Phenazepam is a benzodiazepine with an anticonvulsant, anxiolytic, sedative, muscle relaxant, and amnestic properties. Its action is mediated by the enhancement of the activity of gamma-aminobutyric acid (GABA).
Gamma-aminobutyric acid (GABA) is the major inhibitory neurotransmitter in the brain. GABA’s functions within the CNS include involvement in sleep induction and in the control of neuronal excitability, epilepsy, anxiety, memory, and hypnosis. Two subtypes of GABA receptors have been identified: A and B. Benzodiazepines interact with GABAA receptors to produce their sedative, hypnotic, anxiolytic, anticonvulsant, and antinociceptive effects. The GABAA receptors within the CNS are composed of different subunits, 4 of which have been described: a, b, g, and d. These subunits combine to form macromolecular complexes, which include a chloride ion channel and regions to which GABA receptor and benzodiazepines bind, as well as binding sites for other substances. The different types of a subunit comprising the GABAA receptor determine its activity. The presence of a g subunit confers benzodiazepine sensitivity and it is the type of a subunit(s) present that determines whether the benzodiazepines activity is mainly anxiolytic or mainly sedative. Two types of benzodiazepine receptor are suggested: type I, found throughout the brain and in large concentrations in the cerebellum and type II found mainly in the cerebral cortex, spinal cord, and hippocampus. It is the benzodiazepine type I receptors that are thought to be responsible for the anxiolytic actions of benzodiazepines. The possibility of different types of GABA receptor associated with different functions remains to be fully exploited with the development of a benzodiazepine specially selected for its anxiolytic effect and lacking sedative and muscle relaxant activity.
Phenazepam is used in the short-term treatment of severe anxiety disorders, as a hypnotic in the short-term management of insomnia, as a sedative and premedicant, as an anticonvulsant (particularly in the management of status epilepticus and febrile convulsions), in the control of muscle spasm, and in the management of withdrawal symptoms.
Phenazepam is administered orally with the risk of dependence very much influencing the dose and duration of treatment. Doses should be the lowest that can control symptoms and courses of treatment should be short, not normally exceeding 4 weeks, with Phenazepam being withdrawn gradually. Elderly and debilitated patients should be given not more than one-half the usual adult dose. Dosage reduction may also be required in patients with liver or kidney dysfunction.
Phenazepam may be given for severe anxiety in oral doses of 0.25 to 0.5 mg 2-3 times daily to a maximum of 10 mg daily (for adults).
Benzodiazepines have a limited role in insomnia and Phenazepam is used for the short-term management of insomnia associated with anxiety in a dose of 0. 25 – 2.5 mg be mouth at bedtime.
Phenazepam is used in a variety of seizures.It is given by mouth as an adjunct in some types of epilepsy; for this purpose, 2 to 10 mg may be given daily in divided doses.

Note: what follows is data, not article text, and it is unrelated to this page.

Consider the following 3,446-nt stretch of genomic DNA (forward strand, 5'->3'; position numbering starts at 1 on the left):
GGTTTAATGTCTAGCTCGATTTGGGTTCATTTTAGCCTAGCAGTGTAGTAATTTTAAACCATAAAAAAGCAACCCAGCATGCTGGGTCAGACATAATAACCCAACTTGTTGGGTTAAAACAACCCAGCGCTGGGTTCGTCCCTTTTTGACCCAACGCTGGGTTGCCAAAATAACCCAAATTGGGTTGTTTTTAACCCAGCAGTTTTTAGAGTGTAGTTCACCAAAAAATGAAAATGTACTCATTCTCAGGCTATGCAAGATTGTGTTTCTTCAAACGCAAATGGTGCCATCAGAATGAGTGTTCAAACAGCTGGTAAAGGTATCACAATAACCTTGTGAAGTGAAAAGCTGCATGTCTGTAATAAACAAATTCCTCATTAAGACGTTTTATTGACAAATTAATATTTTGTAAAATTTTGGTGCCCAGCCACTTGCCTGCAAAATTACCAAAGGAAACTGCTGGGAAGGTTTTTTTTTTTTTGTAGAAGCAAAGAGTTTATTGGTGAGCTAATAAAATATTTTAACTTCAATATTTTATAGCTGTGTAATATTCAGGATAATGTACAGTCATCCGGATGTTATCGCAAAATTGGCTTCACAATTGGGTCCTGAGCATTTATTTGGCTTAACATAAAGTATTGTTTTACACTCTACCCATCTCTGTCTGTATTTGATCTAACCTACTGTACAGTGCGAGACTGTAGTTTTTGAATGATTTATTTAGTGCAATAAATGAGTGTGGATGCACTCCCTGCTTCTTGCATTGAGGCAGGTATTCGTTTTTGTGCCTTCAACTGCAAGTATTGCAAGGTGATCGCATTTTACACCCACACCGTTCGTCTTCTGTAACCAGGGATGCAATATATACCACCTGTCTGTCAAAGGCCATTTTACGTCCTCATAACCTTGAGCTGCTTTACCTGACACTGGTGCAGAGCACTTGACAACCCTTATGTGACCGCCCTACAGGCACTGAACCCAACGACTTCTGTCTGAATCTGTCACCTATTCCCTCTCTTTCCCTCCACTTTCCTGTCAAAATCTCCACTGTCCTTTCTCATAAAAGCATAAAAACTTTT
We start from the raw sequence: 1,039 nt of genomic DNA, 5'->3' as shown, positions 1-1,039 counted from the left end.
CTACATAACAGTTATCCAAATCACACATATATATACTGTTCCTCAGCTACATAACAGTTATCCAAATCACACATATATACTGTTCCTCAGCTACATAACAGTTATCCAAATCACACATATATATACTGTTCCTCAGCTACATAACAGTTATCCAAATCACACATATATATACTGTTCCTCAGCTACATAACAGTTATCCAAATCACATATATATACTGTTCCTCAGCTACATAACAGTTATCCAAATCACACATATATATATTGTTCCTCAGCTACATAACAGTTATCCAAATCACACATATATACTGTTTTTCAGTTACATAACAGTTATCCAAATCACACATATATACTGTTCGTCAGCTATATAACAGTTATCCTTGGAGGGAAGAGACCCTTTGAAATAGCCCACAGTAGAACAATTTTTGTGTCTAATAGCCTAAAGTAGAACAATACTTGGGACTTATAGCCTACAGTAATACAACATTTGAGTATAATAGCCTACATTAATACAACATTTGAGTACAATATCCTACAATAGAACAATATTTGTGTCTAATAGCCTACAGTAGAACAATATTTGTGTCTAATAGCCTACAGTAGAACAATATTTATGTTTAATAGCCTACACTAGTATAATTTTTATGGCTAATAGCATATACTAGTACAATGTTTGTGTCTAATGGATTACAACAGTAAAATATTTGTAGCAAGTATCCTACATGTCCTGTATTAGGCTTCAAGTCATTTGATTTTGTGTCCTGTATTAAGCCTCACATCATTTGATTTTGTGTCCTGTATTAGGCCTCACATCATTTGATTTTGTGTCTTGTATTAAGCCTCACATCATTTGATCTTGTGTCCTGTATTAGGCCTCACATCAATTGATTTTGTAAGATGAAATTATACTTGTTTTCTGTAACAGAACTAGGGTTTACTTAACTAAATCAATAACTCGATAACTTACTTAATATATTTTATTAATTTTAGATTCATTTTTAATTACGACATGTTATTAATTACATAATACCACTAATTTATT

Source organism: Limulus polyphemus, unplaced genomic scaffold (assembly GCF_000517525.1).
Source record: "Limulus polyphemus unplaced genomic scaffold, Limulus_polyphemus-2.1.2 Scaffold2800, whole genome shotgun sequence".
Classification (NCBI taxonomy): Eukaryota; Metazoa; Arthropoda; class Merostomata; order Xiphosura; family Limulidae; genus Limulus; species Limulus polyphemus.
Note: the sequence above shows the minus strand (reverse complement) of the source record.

Symptoms of the alcohol withdrawal syndrome may be controlled by Phenazepam given by mouth in a dose of 2.5 to 5 mg daily.
Drowsiness, sedation, muscle weakness, and ataxia are the most frequent adverse effects of Phenazepam use. They generally decrease on continued administration and are a consequence of CNS depression. Less frequent effects include vertigo, headache, confusion, depression, slurred speech or dysarthria, changes in libido, tremor, visual disturbances, urinary retention or incontinence, gastrointestinal disturbances, changes in salivation, and amnesia. Some patients may experience a paradoxical excitation, which may lead to hostility, aggression, and disinhibition. Jaundice, blood disorders, and hypersensitivity reactions have been reported rarely. Raised liver enzyme values have occurred.
Overdosage can produce CNS depression and coma or paradoxical excitation. However, fatalities are rare when taken alone.
Use of Phenazepam in the first trimester of pregnancy has occasionally been associated with congenital malformations in the infant but no clear relationship has been established. Administration of Phenazepam in late pregnancy has been associated with the intoxication of the neonate.
Treatment of adverse effects
The treatment of benzodiazepine overdosage is generally symptomatic and supportive. Activated charcoal may be given to those patients who have taken more than 1 mg per kg body-weight of Phenazepam and who present within 1 hour. Gastric lavage is generally not advocated in overdoses of benzodiazepines alone. The specific benzodiazepine antagonist, flumazenil, is rarely required; if used expert advice is essential since serious adverse effects may occur in patients dependent on benzodiazepines. It should be used with extreme caution, if at all, in multiple drug overdoses or for the differential diagnosis of unclear cases of overdose.